NASHVILLE, Tenn. (WKRN) – The times have certainly changed since Bob Dylan first picked up a guitar.
In the 1960’s, when Dylan went electric, artists didn’t have to worry about fans taking pictures and videos of the show.
Now, though, just about everyone in the crowd has a smartphone with a high definition camera.
Fans attending the Bob Dylan show at the Carl Black Chevy Woods Amphitheater at Fontanel Sunday night were surprised to learn there was a strict no-picture policy at the show.
It’s a trend that’s becoming more and more popular as artists struggle to connect with fans who are watching through a tiny screen.
Nashville rocker Jack White asks fans before each show to put their phones away and enjoy his show.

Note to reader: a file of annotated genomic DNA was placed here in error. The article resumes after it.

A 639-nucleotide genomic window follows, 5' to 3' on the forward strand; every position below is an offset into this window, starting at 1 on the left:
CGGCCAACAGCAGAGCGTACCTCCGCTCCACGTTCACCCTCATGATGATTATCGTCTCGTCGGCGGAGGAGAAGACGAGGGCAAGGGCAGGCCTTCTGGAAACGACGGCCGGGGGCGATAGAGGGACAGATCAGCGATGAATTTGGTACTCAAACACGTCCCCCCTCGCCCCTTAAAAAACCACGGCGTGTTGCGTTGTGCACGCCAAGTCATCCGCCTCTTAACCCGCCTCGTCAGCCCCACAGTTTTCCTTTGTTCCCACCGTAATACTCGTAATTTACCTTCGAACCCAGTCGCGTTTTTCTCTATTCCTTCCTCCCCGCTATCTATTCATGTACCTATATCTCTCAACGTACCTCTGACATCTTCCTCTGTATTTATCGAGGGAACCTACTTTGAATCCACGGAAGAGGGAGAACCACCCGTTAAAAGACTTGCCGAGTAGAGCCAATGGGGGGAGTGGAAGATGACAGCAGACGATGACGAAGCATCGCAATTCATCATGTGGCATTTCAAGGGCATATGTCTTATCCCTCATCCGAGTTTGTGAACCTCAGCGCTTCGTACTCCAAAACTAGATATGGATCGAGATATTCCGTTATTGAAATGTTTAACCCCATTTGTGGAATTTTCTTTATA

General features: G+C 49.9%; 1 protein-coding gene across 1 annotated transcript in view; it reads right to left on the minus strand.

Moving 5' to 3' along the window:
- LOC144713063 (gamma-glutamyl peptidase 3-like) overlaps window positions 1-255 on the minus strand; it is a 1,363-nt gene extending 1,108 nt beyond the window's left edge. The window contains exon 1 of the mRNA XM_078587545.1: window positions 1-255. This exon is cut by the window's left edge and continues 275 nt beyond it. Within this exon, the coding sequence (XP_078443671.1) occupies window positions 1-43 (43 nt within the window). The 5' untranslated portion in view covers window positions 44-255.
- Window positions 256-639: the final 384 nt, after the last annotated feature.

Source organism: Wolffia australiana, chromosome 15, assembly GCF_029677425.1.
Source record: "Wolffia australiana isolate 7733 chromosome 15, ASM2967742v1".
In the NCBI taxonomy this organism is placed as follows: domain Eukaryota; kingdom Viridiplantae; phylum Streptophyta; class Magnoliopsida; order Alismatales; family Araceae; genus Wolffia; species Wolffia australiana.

Guns N’ Roses, who are taking their reunion tour through Nashville in July, have gone so far as to ban cell phones at some events.
Some say the cell phone disconnect is largely generational.
“A lot of artists who are older, it’s distracting for them a little bit to be playing to a bunch of cell phones,” said Hunter Kelly, senior correspondent for Rare Country in Nashville.
Kelly said many younger artists don’t mind the cameras, and even encourage pictures.
“The younger artists that are coming, they’ve never known what it’s like not to perform to a sea full of cameras,” Kelly said.
According to the Bridgestone Arena website, “The permitted use of cameras varies by event… However, for some events, at the request of the artist/performer/team, cameras of any type may be prohibited.”
Most music venues say their camera policy varies, depending on the requests from artists.
Copyright 2016 WKRN